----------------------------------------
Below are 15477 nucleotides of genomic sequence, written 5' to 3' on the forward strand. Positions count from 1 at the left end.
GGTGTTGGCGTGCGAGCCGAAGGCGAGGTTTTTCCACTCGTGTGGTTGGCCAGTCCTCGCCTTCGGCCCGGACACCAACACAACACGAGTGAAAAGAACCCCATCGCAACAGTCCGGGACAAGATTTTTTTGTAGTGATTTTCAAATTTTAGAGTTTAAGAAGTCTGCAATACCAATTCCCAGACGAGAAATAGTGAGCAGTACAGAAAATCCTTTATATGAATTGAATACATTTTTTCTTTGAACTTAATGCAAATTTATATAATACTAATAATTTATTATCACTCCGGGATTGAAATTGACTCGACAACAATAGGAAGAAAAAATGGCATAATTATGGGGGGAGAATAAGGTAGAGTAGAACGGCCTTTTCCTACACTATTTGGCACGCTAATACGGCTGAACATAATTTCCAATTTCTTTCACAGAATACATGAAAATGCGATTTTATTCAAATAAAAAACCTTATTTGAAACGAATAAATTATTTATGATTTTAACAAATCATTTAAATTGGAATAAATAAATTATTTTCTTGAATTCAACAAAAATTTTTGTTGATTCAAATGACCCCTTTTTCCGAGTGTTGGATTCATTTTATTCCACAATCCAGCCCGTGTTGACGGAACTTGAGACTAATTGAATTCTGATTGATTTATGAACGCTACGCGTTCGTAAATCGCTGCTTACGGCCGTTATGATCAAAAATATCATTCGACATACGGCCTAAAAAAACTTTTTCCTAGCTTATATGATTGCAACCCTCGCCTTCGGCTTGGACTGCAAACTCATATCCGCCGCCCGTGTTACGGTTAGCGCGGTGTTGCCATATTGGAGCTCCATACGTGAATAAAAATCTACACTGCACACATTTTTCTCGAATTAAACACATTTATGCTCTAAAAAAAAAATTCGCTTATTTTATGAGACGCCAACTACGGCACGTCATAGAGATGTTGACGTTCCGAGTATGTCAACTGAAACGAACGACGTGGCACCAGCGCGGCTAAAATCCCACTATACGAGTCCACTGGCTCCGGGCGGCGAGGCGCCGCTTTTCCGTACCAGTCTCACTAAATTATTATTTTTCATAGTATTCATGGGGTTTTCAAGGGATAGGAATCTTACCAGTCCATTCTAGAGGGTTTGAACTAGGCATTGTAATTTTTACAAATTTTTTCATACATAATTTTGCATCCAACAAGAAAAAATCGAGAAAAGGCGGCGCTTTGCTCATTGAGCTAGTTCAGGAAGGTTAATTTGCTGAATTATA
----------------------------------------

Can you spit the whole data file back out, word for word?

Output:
Below are 15477 nucleotides of genomic sequence, written 5' to 3' on the forward strand. Positions count from 1 at the left end.
GGTGTTGGCGTGCGAGCCGAAGGCGAGGTTTTTCCACTCGTGTGGTTGGCCAGTCCTCGCCTTCGGCCCGGACACCAACACAACACGAGTGAAAAGAACCCCATCGCAACAGTCCGGGACAAGATTTTTTTGTAGTGATTTTCAAATTTTAGAGTTTAAGAAGTCTGCAATACCAATTCCCAGACGAGAAATAGTGAGCAGTACAGAAAATCCTTTATATGAATTGAATACATTTTTTCTTTGAACTTAATGCAAATTTATATAATACTAATAATTTATTATCACTCCGGGATTGAAATTGACTCGACAACAATAGGAAGAAAAAATGGCATAATTATGGGGGGAGAATAAGGTAGAGTAGAACGGCCTTTTCCTACACTATTTGGCACGCTAATACGGCTGAACATAATTTCCAATTTCTTTCACAGAATACATGAAAATGCGATTTTATTCAAATAAAAAACCTTATTTGAAACGAATAAATTATTTATGATTTTAACAAATCATTTAAATTGGAATAAATAAATTATTTTCTTGAATTCAACAAAAATTTTTGTTGATTCAAATGACCCCTTTTTCCGAGTGTTGGATTCATTTTATTCCACAATCCAGCCCGTGTTGACGGAACTTGAGACTAATTGAATTCTGATTGATTTATGAACGCTACGCGTTCGTAAATCGCTGCTTACGGCCGTTATGATCAAAAATATCATTCGACATACGGCCTAAAAAAACTTTTTCCTAGCTTATATGATTGCAACCCTCGCCTTCGGCTTGGACTGCAAACTCATATCCGCCGCCCGTGTTACGGTTAGCGCGGTGTTGCCATATTGGAGCTCCATACGTGAATAAAAATCTACACTGCACACATTTTTCTCGAATTAAACACATTTATGCTCTAAAAAAAAAATTCGCTTATTTTATGAGACGCCAACTACGGCACGTCATAGAGATGTTGACGTTCCGAGTATGTCAACTGAAACGAACGACGTGGCACCAGCGCGGCTAAAATCCCACTATACGAGTCCACTGGCTCCGGGCGGCGAGGCGCCGCTTTTCCGTACCAGTCTCACTAAATTATTATTTTTCATAGTATTCATGGGGTTTTCAAGGGATAGGAATCTTACCAGTCCATTCTAGAGGGTTTGAACTAGGCATTGTAATTTTTACAAATTTTTTCATACATAATTTTGCATCCAACAAGAAAAAATCGAGAAAAGGCGGCGCTTTGCTCATTGAGCTAGTTCAGGAAGGTTAATTTGCTGAATTATA